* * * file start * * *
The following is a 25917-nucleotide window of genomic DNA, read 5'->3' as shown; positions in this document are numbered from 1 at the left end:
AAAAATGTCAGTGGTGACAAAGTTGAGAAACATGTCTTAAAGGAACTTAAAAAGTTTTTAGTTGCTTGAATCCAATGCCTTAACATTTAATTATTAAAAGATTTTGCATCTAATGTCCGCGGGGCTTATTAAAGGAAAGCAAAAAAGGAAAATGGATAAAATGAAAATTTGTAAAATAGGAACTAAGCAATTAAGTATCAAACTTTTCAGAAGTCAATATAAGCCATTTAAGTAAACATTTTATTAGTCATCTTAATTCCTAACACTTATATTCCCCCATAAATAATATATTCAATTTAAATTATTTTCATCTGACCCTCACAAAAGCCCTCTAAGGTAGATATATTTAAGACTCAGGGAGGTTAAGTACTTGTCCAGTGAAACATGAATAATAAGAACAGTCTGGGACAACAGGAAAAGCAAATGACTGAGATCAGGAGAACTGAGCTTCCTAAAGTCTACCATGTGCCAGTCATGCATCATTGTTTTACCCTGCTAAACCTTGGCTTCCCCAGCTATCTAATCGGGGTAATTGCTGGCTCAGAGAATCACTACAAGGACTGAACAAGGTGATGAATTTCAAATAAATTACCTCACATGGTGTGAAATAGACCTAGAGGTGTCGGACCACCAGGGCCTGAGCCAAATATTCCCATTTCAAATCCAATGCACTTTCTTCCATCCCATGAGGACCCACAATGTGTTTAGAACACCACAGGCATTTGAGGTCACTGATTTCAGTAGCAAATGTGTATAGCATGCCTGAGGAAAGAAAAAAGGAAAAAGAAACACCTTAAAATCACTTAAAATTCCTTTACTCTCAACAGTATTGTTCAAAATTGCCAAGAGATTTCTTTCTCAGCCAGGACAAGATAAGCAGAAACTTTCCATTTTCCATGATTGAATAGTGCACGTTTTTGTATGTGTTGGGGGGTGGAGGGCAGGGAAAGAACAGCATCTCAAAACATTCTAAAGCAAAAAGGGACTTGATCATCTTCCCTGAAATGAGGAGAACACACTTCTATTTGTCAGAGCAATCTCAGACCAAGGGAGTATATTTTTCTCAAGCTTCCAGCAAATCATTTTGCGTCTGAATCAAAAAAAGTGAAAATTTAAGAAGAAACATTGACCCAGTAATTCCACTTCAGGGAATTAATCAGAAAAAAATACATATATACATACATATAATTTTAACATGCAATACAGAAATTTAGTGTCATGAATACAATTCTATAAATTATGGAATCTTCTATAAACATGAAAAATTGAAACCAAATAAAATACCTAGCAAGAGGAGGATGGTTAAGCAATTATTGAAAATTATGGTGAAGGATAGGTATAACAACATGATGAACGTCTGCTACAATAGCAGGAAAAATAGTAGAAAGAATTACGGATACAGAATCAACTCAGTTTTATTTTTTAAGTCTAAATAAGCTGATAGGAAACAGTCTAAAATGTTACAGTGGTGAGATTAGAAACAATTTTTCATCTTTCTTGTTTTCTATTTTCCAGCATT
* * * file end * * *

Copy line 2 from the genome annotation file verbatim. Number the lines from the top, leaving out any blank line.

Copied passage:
AAAAATGTCAGTGGTGACAAAGTTGAGAAACATGTCTTAAAGGAACTTAAAAAGTTTTTAGTTGCTTGAATCCAATGCCTTAACATTTAATTATTAAAAGATTTTGCATCTAATGTCCGCGGGGCTTATTAAAGGAAAGCAAAAAAGGAAAATGGATAAAATGAAAATTTGTAAAATAGGAACTAAGCAATTAAGTATCAAACTTTTCAGAAGTCAATATAAGCCATTTAAGTAAACATTTTATTAGTCATCTTAATTCCTAACACTTATATTCCCCCATAAATAATATATTCAATTTAAATTATTTTCATCTGACCCTCACAAAAGCCCTCTAAGGTAGATATATTTAAGACTCAGGGAGGTTAAGTACTTGTCCAGTGAAACATGAATAATAAGAACAGTCTGGGACAACAGGAAAAGCAAATGACTGAGATCAGGAGAACTGAGCTTCCTAAAGTCTACCATGTGCCAGTCATGCATCATTGTTTTACCCTGCTAAACCTTGGCTTCCCCAGCTATCTAATCGGGGTAATTGCTGGCTCAGAGAATCACTACAAGGACTGAACAAGGTGATGAATTTCAAATAAATTACCTCACATGGTGTGAAATAGACCTAGAGGTGTCGGACCACCAGGGCCTGAGCCAAATATTCCCATTTCAAATCCAATGCACTTTCTTCCATCCCATGAGGACCCACAATGTGTTTAGAACACCACAGGCATTTGAGGTCACTGATTTCAGTAGCAAATGTGTATAGCATGCCTGAGGAAAGAAAAAAGGAAAAAGAAACACCTTAAAATCACTTAAAATTCCTTTACTCTCAACAGTATTGTTCAAAATTGCCAAGAGATTTCTTTCTCAGCCAGGACAAGATAAGCAGAAACTTTCCATTTTCCATGATTGAATAGTGCACGTTTTTGTATGTGTTGGGGGGTGGAGGGCAGGGAAAGAACAGCATCTCAAAACATTCTAAAGCAAAAAGGGACTTGATCATCTTCCCTGAAATGAGGAGAACACACTTCTATTTGTCAGAGCAATCTCAGACCAAGGGAGTATATTTTTCTCAAGCTTCCAGCAAATCATTTTGCGTCTGAATCAAAAAAAGTGAAAATTTAAGAAGAAACATTGACCCAGTAATTCCACTTCAGGGAATTAATCAGAAAAAAATACATATATACATACATATAATTTTAACATGCAATACAGAAATTTAGTGTCATGAATACAATTCTATAAATTATGGAATCTTCTATAAACATGAAAAATTGAAACCAAATAAAATACCTAGCAAGAGGAGGATGGTTAAGCAATTATTGAAAATTATGGTGAAGGATAGGTATAACAACATGATGAACGTCTGCTACAATAGCAGGAAAAATAGTAGAAAGAATTACGGATACAGAATCAACTCAGTTTTATTTTTTAAGTCTAAATAAGCTGATAGGAAACAGTCTAAAATGTTACAGTGGTGAGATTAGAAACAATTTTTCATCTTTCTTGTTTTCTATTTTCCAGCATT